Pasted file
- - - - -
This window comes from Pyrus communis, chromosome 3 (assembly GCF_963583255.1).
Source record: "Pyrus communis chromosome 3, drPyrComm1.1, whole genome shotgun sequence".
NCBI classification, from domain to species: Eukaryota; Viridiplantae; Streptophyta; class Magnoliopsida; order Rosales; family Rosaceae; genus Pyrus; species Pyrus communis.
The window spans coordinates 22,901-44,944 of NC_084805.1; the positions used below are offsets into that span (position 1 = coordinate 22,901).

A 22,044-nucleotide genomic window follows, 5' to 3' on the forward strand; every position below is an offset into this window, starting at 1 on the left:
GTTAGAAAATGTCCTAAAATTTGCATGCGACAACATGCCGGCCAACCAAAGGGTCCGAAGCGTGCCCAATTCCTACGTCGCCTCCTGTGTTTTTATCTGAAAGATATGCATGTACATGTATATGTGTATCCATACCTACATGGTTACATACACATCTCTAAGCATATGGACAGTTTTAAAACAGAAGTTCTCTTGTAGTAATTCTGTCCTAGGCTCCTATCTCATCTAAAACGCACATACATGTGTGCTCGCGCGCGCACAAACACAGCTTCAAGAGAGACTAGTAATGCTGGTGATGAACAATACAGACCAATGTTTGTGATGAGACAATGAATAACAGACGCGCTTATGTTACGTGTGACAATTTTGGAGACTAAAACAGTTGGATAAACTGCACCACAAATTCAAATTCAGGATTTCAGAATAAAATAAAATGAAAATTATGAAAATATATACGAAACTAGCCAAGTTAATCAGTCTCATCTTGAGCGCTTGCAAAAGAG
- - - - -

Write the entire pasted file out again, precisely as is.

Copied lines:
This window comes from Pyrus communis, chromosome 3 (assembly GCF_963583255.1).
Source record: "Pyrus communis chromosome 3, drPyrComm1.1, whole genome shotgun sequence".
NCBI classification, from domain to species: Eukaryota; Viridiplantae; Streptophyta; class Magnoliopsida; order Rosales; family Rosaceae; genus Pyrus; species Pyrus communis.
The window spans coordinates 22,901-44,944 of NC_084805.1; the positions used below are offsets into that span (position 1 = coordinate 22,901).

A 22,044-nucleotide genomic window follows, 5' to 3' on the forward strand; every position below is an offset into this window, starting at 1 on the left:
GTTAGAAAATGTCCTAAAATTTGCATGCGACAACATGCCGGCCAACCAAAGGGTCCGAAGCGTGCCCAATTCCTACGTCGCCTCCTGTGTTTTTATCTGAAAGATATGCATGTACATGTATATGTGTATCCATACCTACATGGTTACATACACATCTCTAAGCATATGGACAGTTTTAAAACAGAAGTTCTCTTGTAGTAATTCTGTCCTAGGCTCCTATCTCATCTAAAACGCACATACATGTGTGCTCGCGCGCGCACAAACACAGCTTCAAGAGAGACTAGTAATGCTGGTGATGAACAATACAGACCAATGTTTGTGATGAGACAATGAATAACAGACGCGCTTATGTTACGTGTGACAATTTTGGAGACTAAAACAGTTGGATAAACTGCACCACAAATTCAAATTCAGGATTTCAGAATAAAATAAAATGAAAATTATGAAAATATATACGAAACTAGCCAAGTTAATCAGTCTCATCTTGAGCGCTTGCAAAAGAG